Youth is so valued on Wall Street. That’s another thing we tried to put into my character: Erin feels that she has to get this promotion. One reason is that the clock is ticking, and it’s important on Wall Street to get to a certain level by a certain age.
Why did you dedicate “Equity” to famed investment banker James “Jimmy” Lee? He was JPMorgan’s vice chair who died last year.
When I was first researching people in investment banking to even get in the door, I started with Williams College, which I attended, and looked at the other alumni. Jimmy was a Williams grad too, so I wrote him a letter. He met with me within two weeks and then introduced me to a lot of women on Wall Street. He validated me and the project in a way that was crucial to opening doors.
What early research did you do for the script itself?
Before we even had a large investor group, Jimmy introduced me to Liz Myers [managing director at JPMorgan], who spoke with our screenwriter Amy Fox and me. Liz was interested in a film that would try as best as it could to make the facts about an IPO as accurate as possible.
Bloomberg is credited as the film’s “creative partner.” What was their role?
We couldn’t have done the movie without Bloomberg and the amazing sponsorship deal we had because they took producing the “Wall Street element” out of the budget. They didn’t charge us for anything. They donated all the reporters, who function like our Greek chorus. So, instead of having Margo Robbie in a hot tub [as in “The Big Short”], you have Bloomberg reporters telling the non-Wall Street audience what’s going on with the IPO. Bloomberg also gave us terminals and made from scratch all the graphs we showed.
Tell me about those graphs.
Because of compliance, we had to use fake firm names. We couldn’t say JPMorgan, Goldman Sachs, or any of that, or have those names on a graph. So Amy came up with fake names, which is really hard to do because every hedge fund is a “Rock”!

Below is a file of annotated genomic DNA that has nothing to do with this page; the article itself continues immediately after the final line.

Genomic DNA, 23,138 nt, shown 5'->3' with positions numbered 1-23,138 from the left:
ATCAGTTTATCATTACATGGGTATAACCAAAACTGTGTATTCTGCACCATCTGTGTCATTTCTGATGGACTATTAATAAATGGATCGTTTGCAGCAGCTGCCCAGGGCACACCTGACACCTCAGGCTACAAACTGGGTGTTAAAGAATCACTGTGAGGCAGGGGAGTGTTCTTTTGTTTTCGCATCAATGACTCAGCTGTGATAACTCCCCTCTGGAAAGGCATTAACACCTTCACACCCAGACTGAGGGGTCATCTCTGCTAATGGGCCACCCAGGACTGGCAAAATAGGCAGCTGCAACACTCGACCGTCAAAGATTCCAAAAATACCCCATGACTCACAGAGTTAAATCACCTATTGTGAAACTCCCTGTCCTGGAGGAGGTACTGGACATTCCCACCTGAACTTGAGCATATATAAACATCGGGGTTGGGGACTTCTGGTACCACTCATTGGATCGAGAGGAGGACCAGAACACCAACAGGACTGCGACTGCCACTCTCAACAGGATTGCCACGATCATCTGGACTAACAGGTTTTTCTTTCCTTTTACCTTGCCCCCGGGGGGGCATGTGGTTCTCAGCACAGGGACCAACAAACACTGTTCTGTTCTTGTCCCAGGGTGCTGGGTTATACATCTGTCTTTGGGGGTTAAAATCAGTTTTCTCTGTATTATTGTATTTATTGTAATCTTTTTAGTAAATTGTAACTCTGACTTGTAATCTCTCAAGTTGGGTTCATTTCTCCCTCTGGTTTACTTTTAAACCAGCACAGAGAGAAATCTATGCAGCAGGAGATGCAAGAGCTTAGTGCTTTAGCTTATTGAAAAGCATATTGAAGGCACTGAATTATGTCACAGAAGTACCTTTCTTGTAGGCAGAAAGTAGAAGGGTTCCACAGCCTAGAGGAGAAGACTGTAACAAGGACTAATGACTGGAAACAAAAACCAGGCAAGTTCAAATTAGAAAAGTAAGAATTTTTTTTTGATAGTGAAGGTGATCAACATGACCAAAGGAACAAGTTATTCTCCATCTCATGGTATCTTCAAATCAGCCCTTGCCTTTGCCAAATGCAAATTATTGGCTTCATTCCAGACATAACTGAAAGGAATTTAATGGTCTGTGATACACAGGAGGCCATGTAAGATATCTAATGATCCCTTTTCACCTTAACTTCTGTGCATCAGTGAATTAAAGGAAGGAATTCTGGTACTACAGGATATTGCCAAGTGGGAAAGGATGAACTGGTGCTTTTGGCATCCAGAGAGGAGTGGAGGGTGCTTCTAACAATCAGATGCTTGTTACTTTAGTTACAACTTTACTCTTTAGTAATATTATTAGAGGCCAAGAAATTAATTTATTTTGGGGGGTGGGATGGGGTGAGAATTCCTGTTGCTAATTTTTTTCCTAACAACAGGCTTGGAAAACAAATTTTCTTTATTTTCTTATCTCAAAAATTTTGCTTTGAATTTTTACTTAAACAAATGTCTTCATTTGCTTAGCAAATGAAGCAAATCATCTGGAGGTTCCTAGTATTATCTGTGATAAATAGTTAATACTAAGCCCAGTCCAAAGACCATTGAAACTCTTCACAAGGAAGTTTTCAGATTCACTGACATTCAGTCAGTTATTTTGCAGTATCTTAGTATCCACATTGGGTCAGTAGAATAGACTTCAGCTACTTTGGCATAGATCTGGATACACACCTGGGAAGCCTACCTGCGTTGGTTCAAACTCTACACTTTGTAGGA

You and Alysia Reiner [who plays Justice Dept. investigator Sam and produced with Thomas] have been conducting Q&As with moviegoers after they see the film. What do people ask most?
They have a lot of questions relating to women helping women and what’s [factual] about the movie.
Do you get as many questions from men as women?
Yes. Men really enjoy this movie. It’s a nice surprise.
Any other surprises from the audience?
The other night a woman’s question was: “How do I ask for a promotion on Monday?” I said, “I don’t know. I’ve never asked for one!” [in real life] A sad moment in “Equity” is when one of the characters, who’s pregnant, puts on underwear to hide her belly to avoid being discriminated against in getting promoted.
Hiding pregnancy is very common for women in business across the board – the fear that if they tell their boss they’re pregnant, it will stop their progression. I hid my own pregnancy to work a “Law & Order” job. I bought a really tight sports bra top that was very loose fitting past my butt and wore tight spandex. It looked like I had big [breasts] and great legs!
You climbed to the top of Mount Rainier when you were in high school. How does that compare with making “Equity”?
The movie is a lot more fun!
What’s your biggest hope when it comes to your message about women on Wall Street and women’s progressing in general?
That the movie becomes a discussion piece: Do we think women help women enough? Why aren’t there more female directors? At a panel we did last week, a guy asked: “Why is there still a glass ceiling?” A reporter there had all the facts for him. Over the course of history, [women’s rights legislation and advancement] have all been fairly recent. We still have a long way to go.